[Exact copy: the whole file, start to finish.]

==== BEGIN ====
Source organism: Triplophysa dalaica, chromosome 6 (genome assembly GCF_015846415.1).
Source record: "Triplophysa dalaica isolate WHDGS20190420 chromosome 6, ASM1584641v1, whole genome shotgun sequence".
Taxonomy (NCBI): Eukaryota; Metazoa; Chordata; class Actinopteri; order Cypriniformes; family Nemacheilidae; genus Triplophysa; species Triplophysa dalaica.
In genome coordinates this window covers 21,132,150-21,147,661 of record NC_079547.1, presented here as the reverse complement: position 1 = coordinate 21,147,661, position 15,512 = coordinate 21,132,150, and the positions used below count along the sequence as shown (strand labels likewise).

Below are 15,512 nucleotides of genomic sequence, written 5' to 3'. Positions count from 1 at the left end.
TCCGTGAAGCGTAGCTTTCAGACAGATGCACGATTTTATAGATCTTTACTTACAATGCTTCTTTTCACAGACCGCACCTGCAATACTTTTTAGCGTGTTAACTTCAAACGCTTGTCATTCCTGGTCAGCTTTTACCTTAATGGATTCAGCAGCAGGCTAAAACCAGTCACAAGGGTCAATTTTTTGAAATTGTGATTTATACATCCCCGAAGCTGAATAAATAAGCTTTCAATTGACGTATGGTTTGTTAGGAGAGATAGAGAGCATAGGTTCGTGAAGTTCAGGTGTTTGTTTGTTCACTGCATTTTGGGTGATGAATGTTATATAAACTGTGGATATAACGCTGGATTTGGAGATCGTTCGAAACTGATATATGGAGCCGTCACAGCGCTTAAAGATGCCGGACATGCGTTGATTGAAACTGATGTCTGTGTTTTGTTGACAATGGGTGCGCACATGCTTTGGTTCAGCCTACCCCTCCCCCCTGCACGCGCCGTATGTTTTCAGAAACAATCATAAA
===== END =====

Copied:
Source organism: Triplophysa dalaica, chromosome 6 (genome assembly GCF_015846415.1).
Source record: "Triplophysa dalaica isolate WHDGS20190420 chromosome 6, ASM1584641v1, whole genome shotgun sequence".
Taxonomy (NCBI): Eukaryota; Metazoa; Chordata; class Actinopteri; order Cypriniformes; family Nemacheilidae; genus Triplophysa; species Triplophysa dalaica.
In genome coordinates this window covers 21,132,150-21,147,661 of record NC_079547.1, presented here as the reverse complement: position 1 = coordinate 21,147,661, position 15,512 = coordinate 21,132,150, and the positions used below count along the sequence as shown (strand labels likewise).

Below are 15,512 nucleotides of genomic sequence, written 5' to 3'. Positions count from 1 at the left end.
TCCGTGAAGCGTAGCTTTCAGACAGATGCACGATTTTATAGATCTTTACTTACAATGCTTCTTTTCACAGACCGCACCTGCAATACTTTTTAGCGTGTTAACTTCAAACGCTTGTCATTCCTGGTCAGCTTTTACCTTAATGGATTCAGCAGCAGGCTAAAACCAGTCACAAGGGTCAATTTTTTGAAATTGTGATTTATACATCCCCGAAGCTGAATAAATAAGCTTTCAATTGACGTATGGTTTGTTAGGAGAGATAGAGAGCATAGGTTCGTGAAGTTCAGGTGTTTGTTTGTTCACTGCATTTTGGGTGATGAATGTTATATAAACTGTGGATATAACGCTGGATTTGGAGATCGTTCGAAACTGATATATGGAGCCGTCACAGCGCTTAAAGATGCCGGACATGCGTTGATTGAAACTGATGTCTGTGTTTTGTTGACAATGGGTGCGCACATGCTTTGGTTCAGCCTACCCCTCCCCCCTGCACGCGCCGTATGTTTTCAGAAACAATCATAAA